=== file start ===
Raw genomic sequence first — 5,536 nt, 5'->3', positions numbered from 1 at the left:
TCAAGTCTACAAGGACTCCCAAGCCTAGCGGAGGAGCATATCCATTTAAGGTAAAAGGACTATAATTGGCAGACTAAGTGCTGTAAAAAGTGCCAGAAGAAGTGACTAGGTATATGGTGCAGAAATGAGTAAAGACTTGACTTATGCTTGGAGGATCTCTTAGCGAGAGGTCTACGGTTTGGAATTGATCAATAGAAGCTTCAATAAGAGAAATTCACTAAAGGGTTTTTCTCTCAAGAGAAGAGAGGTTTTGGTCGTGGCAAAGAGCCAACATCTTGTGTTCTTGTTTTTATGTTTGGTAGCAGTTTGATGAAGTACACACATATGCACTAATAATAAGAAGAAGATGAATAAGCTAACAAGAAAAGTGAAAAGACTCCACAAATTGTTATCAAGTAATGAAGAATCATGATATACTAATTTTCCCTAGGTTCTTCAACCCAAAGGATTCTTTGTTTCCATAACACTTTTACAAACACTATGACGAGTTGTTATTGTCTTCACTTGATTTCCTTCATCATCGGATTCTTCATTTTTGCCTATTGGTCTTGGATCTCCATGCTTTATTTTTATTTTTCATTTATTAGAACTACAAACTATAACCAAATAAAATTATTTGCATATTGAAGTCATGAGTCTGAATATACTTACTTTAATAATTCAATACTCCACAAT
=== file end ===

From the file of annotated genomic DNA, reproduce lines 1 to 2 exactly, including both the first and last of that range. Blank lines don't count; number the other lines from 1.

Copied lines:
Raw genomic sequence first — 5,536 nt, 5'->3', positions numbered from 1 at the left:
TCAAGTCTACAAGGACTCCCAAGCCTAGCGGAGGAGCATATCCATTTAAGGTAAAAGGACTATAATTGGCAGACTAAGTGCTGTAAAAAGTGCCAGAAGAAGTGACTAGGTATATGGTGCAGAAATGAGTAAAGACTTGACTTATGCTTGGAGGATCTCTTAGCGAGAGGTCTACGGTTTGGAATTGATCAATAGAAGCTTCAATAAGAGAAATTCACTAAAGGGTTTTTCTCTCAAGAGAAGAGAGGTTTTGGTCGTGGCAAAGAGCCAACATCTTGTGTTCTTGTTTTTATGTTTGGTAGCAGTTTGATGAAGTACACACATATGCACTAATAATAAGAAGAAGATGAATAAGCTAACAAGAAAAGTGAAAAGACTCCACAAATTGTTATCAAGTAATGAAGAATCATGATATACTAATTTTCCCTAGGTTCTTCAACCCAAAGGATTCTTTGTTTCCATAACACTTTTACAAACACTATGACGAGTTGTTATTGTCTTCACTTGATTTCCTTCATCATCGGATTCTTCATTTTTGCCTATTGGTCTTGGATCTCCATGCTTTATTTTTATTTTTCATTTATTAGAACTACAAACTATAACCAAATAAAATTATTTGCATATTGAAGTCATGAGTCTGAATATACTTACTTTAATAATTCAATACTCCACAAT